Slowly, with exquisite caution, she sat up and looked around. She was lying on a soft, white table, featureless except for a pillow and some bedclothes. Her feet were bare; she was wearing a simple white gown. A hospital gown, she thought, fingering the slightly coarse material. But it wasn’t, not quite.


She looked around the room, for now she was able to identify it as such. There was a door to her left, but nothing else - no furniture save the table, no windows, no carpet. She took a deep breath, let it out slowly. She carefully re-examined the gown she wore. Something about it bothered her; something, she could almost see...


Something clamored outside the door. Cathy stiffened. She watched the doorknob slowly turn. As the door opened, light spilled in, and into the room walked...an angel.


Cathy stared at this apparition as a realization hit her full force. An angel - a white room - of course, she was in heaven!


This thought quickly faded when the angel closed the door behind her, shutting off the brilliant light and revealing herself as an ordinary woman.


The woman walked toward Cathy with both hands outstretched. “Cathy,” she said. Her smile was radiant; her hands were warm and strong.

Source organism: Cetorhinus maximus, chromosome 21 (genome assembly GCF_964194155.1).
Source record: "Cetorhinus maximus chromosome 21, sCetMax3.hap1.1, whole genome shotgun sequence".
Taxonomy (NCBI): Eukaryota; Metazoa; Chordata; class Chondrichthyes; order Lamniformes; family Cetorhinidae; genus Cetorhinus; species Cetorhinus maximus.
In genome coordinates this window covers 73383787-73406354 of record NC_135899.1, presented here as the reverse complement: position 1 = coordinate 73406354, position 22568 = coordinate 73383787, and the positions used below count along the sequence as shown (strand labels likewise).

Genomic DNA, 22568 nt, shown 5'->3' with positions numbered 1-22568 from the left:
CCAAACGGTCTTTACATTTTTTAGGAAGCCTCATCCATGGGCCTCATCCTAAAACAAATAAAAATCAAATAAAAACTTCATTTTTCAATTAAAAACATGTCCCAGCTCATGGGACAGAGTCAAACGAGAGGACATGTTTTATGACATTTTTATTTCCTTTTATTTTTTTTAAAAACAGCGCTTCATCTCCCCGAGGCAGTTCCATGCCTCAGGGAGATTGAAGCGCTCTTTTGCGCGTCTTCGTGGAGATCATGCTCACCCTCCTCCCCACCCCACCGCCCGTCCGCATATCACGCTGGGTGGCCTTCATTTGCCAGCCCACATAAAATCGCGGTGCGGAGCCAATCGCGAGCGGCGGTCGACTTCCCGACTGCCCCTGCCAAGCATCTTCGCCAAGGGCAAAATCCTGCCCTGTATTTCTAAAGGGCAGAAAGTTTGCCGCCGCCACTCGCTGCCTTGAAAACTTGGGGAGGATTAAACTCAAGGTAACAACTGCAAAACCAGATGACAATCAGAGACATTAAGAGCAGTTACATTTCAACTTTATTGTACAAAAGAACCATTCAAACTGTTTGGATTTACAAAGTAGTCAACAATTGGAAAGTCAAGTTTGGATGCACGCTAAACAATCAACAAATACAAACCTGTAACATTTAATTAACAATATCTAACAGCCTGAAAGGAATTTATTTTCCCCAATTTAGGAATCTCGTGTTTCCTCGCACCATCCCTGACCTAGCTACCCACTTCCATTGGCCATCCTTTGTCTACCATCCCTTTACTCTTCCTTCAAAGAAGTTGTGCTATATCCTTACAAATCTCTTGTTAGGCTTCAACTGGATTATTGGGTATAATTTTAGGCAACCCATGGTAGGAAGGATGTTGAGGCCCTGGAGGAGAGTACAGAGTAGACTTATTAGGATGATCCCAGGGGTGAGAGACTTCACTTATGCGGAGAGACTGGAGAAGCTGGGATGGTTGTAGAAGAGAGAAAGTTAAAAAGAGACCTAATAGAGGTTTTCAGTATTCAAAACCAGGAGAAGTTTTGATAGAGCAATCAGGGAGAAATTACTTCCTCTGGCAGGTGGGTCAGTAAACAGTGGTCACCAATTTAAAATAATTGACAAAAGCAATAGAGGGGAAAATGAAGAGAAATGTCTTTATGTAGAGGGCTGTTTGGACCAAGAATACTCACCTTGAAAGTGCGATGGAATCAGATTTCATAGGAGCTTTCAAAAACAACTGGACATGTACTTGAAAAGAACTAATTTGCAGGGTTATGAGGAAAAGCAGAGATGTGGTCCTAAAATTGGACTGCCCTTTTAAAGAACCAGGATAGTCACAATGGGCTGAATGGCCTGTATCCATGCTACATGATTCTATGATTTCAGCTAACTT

“Who are you?” Cathy whispered. She was frightened, despite the woman’s reassuring appearance and kind touch.


“You can call me Maggie,” the woman replied in a voice as warm and rich as her smile.


“Maggie,” Cathy repeated.


Maggie released Cathy’s hands and lightly patted her shoulder. ”I should think a far more enlightening question would be, where are you?”


Cathy blinked and shook her head. “Of course.” She looked around the room, then back at Maggie. “Where am I?”


“Why, you’re in a coma,” Maggie cheerily replied. She sat down on the table, close enough so that Cathy could benefit from her warmth. She glanced at Cathy, whose mouth hung ajar, whose eyes widened, then smiled.


“This is not funny!” Cathy said.


“No, of course not.”


“Where am I, really?”


Maggie leveled a direct gaze at the girl. “Do you remember anything before waking up here?”